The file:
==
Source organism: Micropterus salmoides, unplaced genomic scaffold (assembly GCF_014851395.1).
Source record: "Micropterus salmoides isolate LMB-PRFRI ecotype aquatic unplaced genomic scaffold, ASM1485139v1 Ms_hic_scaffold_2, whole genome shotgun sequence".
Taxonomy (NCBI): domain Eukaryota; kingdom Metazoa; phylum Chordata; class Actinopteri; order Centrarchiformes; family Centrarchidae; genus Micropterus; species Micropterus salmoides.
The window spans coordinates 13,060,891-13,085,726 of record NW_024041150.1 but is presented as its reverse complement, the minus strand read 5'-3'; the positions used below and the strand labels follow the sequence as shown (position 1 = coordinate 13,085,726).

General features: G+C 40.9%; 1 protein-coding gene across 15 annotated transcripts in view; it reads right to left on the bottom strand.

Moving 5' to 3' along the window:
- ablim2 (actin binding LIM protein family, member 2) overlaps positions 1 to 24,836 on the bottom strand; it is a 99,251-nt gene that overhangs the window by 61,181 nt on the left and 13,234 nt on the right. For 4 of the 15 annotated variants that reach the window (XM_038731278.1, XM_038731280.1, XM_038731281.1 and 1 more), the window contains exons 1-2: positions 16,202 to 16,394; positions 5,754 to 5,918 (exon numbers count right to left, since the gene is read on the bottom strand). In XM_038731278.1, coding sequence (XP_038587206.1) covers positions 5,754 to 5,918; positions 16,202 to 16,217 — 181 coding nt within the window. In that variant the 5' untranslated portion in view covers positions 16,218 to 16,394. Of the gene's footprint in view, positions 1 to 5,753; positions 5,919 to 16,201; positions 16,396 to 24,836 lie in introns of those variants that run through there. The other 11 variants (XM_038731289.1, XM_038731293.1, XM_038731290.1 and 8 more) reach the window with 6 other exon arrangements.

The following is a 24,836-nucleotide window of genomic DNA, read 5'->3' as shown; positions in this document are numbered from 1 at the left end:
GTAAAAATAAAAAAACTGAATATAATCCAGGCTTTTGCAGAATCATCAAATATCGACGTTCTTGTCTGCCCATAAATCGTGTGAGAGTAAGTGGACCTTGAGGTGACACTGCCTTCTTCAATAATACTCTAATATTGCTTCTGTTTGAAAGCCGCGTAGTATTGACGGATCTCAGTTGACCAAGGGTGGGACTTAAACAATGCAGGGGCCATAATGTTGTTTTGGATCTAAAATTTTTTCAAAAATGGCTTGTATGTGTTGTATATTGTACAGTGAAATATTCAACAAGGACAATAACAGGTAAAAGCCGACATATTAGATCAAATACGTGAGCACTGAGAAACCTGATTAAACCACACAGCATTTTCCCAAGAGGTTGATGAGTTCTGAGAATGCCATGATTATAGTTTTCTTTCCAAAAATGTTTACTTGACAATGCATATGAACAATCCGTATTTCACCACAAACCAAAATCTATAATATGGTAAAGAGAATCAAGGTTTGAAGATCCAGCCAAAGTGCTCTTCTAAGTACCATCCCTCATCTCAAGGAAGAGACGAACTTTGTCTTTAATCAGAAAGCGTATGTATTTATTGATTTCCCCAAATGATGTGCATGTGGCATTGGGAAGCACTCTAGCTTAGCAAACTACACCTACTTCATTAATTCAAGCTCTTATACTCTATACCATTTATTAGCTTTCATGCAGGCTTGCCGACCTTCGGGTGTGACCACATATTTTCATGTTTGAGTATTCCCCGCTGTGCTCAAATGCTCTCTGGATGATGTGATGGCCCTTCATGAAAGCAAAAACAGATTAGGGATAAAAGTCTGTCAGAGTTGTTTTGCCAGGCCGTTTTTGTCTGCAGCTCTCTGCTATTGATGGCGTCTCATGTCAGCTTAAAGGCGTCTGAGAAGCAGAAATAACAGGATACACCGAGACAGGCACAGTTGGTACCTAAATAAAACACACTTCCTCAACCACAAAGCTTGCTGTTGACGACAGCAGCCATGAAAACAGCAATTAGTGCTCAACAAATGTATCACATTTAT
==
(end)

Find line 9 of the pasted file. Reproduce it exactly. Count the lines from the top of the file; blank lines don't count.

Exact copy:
GTAAAAATAAAAAAACTGAATATAATCCAGGCTTTTGCAGAATCATCAAATATCGACGTTCTTGTCTGCCCATAAATCGTGTGAGAGTAAGTGGACCTTGAGGTGACACTGCCTTCTTCAATAATACTCTAATATTGCTTCTGTTTGAAAGCCGCGTAGTATTGACGGATCTCAGTTGACCAAGGGTGGGACTTAAACAATGCAGGGGCCATAATGTTGTTTTGGATCTAAAATTTTTTCAAAAATGGCTTGTATGTGTTGTATATTGTACAGTGAAATATTCAACAAGGACAATAACAGGTAAAAGCCGACATATTAGATCAAATACGTGAGCACTGAGAAACCTGATTAAACCACACAGCATTTTCCCAAGAGGTTGATGAGTTCTGAGAATGCCATGATTATAGTTTTCTTTCCAAAAATGTTTACTTGACAATGCATATGAACAATCCGTATTTCACCACAAACCAAAATCTATAATATGGTAAAGAGAATCAAGGTTTGAAGATCCAGCCAAAGTGCTCTTCTAAGTACCATCCCTCATCTCAAGGAAGAGACGAACTTTGTCTTTAATCAGAAAGCGTATGTATTTATTGATTTCCCCAAATGATGTGCATGTGGCATTGGGAAGCACTCTAGCTTAGCAAACTACACCTACTTCATTAATTCAAGCTCTTATACTCTATACCATTTATTAGCTTTCATGCAGGCTTGCCGACCTTCGGGTGTGACCACATATTTTCATGTTTGAGTATTCCCCGCTGTGCTCAAATGCTCTCTGGATGATGTGATGGCCCTTCATGAAAGCAAAAACAGATTAGGGATAAAAGTCTGTCAGAGTTGTTTTGCCAGGCCGTTTTTGTCTGCAGCTCTCTGCTATTGATGGCGTCTCATGTCAGCTTAAAGGCGTCTGAGAAGCAGAAATAACAGGATACACCGAGACAGGCACAGTTGGTACCTAAATAAAACACACTTCCTCAACCACAAAGCTTGCTGTTGACGACAGCAGCCATGAAAACAGCAATTAGTGCTCAACAAATGTATCACATTTAT